Scientists from various disciplines worldwide nowadays poole their knowledge of past land use — and pushed back the date when human farming and other practices began altering the planet. This is important since land use (change) has been (and still is) a significant factor to (past) climate change – and a possible tool to mitigate future climate change as well.
Currently, a heavily debated hypothesis about past changes in human history is the one formulated by Bill Ruddiman, a marine biologist. “His hypothesis is arguing that the significant footprint of human add-on to climate began thousands of years ago and not just 150 years or so, which is the conventional view.” Think of permanent agriculture, livestock herding, mining and largescale conversion (deforestation) of natural ecosystems. So, it really changes how we perceive the timing of human impact on the global climate system.
Therefore, my work focuses on historical land-use reconstructions (HYDE) covering the whole Holocene which can be freely used by modelers and teachers, to better understand the underlying processes and consequences of land changes, so that we can make better policy decisions for a sustainable future.
The original work on HYDE began in the 90s of the 20th century at the environmental department (Milieu Toekomst Verkenningen) of the National Institute of Public Health and the Environment (RIVM) in Bilthoven, The Netherlands. MTV became independent under the name Milieu en Natuur Planbureau (MNP) and after a merger with the Spatial Planning Agency (Ruimtelijk Planbureau, RPB) it became the PBL Netherlands Environmental Assessment Agency in 2008. For many years they supported the further development of this data base, which was (and still is) used as important input for their Integrated Assessment Modelling Framework (IMAGE). From 2014 onwards cooperation with UU resulted in further development of HYDE and since 2020 it is fully an solely supported by UU.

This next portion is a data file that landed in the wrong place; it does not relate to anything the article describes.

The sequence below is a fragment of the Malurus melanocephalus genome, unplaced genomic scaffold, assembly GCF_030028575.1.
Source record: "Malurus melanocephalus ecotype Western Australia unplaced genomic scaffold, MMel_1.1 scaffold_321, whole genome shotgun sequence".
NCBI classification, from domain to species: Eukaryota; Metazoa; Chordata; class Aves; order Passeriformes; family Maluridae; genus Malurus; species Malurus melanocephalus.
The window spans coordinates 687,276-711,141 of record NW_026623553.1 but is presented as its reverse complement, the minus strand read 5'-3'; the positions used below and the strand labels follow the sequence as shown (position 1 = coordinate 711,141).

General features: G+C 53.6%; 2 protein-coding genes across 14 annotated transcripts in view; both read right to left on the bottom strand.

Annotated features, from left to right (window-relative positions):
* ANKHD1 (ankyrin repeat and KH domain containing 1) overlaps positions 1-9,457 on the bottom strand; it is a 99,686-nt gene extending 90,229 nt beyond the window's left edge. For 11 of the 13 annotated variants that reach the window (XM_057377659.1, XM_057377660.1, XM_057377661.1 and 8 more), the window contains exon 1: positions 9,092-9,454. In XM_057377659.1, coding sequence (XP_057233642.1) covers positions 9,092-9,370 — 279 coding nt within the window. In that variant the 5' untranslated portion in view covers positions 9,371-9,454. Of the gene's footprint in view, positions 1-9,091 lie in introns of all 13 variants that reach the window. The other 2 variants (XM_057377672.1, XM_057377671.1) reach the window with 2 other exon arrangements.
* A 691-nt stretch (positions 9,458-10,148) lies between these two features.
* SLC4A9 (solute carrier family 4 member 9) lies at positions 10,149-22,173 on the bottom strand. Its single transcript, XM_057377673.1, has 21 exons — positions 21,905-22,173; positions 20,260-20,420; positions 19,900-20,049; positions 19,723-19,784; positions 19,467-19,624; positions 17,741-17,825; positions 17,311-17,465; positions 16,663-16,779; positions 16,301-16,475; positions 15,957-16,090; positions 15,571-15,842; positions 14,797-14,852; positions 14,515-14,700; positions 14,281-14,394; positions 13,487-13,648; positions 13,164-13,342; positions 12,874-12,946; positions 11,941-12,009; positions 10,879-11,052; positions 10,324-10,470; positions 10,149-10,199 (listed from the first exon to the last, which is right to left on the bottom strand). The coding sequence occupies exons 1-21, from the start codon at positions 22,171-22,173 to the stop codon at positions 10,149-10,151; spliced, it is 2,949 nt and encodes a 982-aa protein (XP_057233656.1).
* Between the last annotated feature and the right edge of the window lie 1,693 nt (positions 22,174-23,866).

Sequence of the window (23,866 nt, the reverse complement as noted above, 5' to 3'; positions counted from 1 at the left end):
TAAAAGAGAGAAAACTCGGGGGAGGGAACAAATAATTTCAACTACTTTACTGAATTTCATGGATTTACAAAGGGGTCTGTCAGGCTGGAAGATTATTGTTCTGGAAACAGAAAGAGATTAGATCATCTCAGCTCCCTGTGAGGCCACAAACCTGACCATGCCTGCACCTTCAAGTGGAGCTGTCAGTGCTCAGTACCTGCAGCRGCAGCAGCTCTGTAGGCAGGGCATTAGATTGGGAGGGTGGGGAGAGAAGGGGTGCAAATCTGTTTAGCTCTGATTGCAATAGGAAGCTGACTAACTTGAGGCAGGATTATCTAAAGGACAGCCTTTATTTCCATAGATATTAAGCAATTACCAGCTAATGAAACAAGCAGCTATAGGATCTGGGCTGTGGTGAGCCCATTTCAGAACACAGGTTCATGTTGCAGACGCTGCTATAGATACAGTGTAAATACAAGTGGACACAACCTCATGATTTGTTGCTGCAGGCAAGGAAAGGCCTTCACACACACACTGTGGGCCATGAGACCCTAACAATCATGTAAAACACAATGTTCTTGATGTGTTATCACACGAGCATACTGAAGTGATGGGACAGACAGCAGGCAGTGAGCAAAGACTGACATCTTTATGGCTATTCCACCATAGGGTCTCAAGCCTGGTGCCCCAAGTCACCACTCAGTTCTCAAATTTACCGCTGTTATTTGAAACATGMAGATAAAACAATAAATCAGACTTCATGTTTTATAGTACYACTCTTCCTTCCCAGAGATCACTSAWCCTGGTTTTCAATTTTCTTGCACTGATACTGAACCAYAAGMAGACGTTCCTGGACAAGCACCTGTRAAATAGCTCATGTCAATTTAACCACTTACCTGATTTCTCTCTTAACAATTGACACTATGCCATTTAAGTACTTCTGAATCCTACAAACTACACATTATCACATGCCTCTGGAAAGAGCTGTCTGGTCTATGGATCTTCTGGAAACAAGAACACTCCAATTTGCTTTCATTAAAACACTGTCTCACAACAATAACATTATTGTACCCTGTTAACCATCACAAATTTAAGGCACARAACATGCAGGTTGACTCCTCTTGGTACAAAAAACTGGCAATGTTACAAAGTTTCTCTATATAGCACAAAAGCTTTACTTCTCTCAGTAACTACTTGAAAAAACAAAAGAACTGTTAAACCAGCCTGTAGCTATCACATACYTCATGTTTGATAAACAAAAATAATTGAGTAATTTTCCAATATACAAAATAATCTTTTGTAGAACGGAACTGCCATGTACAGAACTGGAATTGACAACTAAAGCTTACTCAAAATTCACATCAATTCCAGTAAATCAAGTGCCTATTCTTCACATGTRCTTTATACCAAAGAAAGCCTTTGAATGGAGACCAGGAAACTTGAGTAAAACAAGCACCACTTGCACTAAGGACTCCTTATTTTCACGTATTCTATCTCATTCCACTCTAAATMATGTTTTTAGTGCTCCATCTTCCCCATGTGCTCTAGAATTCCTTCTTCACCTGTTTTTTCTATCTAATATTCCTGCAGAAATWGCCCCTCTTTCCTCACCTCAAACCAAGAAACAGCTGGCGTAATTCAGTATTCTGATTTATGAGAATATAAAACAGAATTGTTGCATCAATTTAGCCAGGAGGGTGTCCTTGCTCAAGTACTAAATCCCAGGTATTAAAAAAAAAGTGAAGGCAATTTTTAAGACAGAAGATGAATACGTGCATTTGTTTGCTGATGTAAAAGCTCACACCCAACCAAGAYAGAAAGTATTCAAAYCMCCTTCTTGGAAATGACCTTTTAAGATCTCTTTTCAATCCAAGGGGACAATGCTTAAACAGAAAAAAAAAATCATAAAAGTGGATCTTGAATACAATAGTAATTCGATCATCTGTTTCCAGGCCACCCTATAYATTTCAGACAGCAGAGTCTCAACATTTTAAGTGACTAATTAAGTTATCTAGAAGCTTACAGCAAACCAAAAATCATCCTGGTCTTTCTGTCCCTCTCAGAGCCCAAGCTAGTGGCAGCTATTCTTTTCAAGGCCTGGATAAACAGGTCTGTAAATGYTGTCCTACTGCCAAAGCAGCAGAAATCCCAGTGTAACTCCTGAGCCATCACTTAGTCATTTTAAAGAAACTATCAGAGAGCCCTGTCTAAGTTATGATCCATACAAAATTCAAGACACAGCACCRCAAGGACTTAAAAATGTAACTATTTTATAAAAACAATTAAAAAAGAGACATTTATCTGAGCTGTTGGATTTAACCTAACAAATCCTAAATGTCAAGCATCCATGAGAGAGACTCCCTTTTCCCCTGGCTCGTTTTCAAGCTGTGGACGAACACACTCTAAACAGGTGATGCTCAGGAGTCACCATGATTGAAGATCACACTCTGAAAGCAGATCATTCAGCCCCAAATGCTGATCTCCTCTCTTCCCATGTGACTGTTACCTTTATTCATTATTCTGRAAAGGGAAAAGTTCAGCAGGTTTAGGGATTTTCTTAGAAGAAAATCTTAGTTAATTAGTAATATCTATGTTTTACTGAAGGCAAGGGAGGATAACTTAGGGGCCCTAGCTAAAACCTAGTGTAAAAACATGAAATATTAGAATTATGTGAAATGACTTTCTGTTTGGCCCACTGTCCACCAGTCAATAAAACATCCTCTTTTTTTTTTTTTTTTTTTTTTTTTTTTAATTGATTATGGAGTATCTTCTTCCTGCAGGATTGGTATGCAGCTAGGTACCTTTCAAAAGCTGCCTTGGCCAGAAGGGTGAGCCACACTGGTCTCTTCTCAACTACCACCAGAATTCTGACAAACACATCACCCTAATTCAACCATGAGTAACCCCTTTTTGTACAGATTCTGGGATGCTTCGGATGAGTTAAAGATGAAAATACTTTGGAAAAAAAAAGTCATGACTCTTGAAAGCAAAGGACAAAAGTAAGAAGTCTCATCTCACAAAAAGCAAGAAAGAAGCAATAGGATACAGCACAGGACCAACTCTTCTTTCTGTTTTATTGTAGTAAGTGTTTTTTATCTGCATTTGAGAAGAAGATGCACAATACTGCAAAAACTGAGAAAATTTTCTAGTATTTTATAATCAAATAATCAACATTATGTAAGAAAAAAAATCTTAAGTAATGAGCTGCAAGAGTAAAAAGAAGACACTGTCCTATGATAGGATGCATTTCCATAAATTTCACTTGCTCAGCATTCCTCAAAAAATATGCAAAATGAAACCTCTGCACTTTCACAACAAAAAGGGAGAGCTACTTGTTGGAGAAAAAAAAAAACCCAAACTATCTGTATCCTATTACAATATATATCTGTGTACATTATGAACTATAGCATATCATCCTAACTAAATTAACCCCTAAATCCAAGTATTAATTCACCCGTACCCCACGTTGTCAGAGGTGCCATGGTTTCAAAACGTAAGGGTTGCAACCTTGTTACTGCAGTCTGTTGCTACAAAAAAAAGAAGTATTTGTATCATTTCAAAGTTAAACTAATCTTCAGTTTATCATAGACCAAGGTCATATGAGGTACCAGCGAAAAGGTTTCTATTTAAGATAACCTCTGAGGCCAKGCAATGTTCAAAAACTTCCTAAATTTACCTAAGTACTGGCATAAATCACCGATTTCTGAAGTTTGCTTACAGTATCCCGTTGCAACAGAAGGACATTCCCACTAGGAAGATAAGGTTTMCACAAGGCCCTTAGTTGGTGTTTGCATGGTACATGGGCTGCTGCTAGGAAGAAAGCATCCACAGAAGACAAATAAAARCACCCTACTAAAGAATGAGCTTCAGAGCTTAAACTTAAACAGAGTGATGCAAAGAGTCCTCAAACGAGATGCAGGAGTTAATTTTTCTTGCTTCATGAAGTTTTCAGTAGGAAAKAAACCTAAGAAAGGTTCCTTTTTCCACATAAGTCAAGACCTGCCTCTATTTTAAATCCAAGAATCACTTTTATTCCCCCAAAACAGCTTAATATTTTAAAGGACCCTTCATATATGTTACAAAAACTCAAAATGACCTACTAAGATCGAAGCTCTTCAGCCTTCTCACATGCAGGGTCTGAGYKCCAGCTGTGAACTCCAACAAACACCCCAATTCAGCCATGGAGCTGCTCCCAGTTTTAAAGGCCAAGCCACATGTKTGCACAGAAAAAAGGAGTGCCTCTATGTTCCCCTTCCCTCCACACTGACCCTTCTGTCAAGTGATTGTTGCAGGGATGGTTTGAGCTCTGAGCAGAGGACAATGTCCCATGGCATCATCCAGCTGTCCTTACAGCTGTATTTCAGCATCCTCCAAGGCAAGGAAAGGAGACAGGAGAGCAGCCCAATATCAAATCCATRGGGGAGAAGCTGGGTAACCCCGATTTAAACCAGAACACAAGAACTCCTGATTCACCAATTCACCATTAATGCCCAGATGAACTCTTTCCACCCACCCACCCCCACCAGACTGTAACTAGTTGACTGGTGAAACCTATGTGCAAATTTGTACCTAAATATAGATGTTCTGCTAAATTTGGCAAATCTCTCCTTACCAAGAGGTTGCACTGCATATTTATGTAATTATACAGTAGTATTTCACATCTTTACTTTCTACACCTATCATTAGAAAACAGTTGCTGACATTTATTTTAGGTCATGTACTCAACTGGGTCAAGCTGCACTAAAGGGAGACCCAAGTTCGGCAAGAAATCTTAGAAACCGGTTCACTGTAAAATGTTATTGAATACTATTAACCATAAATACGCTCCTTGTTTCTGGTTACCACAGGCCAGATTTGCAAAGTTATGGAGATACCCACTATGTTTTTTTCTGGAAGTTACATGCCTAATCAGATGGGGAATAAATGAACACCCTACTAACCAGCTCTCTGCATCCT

The current HYDE version 3.2 is an updated and internally consistent combination of historical population estimates and also an implementation of improved allocation algorithms with time-dependent weighting maps for cropland and grassland, while the period covered is 10,000 BCE to 2015 CE. Continuous updating and elaboration of historical and archaeological sources are in full progress. Version 3.2 has now included a distinction of grazing land into pasture, natural rangeland, and converted rangeland, as well irrigated areas and rice.
For HYDE 3.3 we have integrated new empirical data from different disciplines such as Archaeology (radiocarbon data for onset of agriculture for Eurasia), History and Geography in order to improve the current HYDE version. The 3.3 version paper is curently in prep.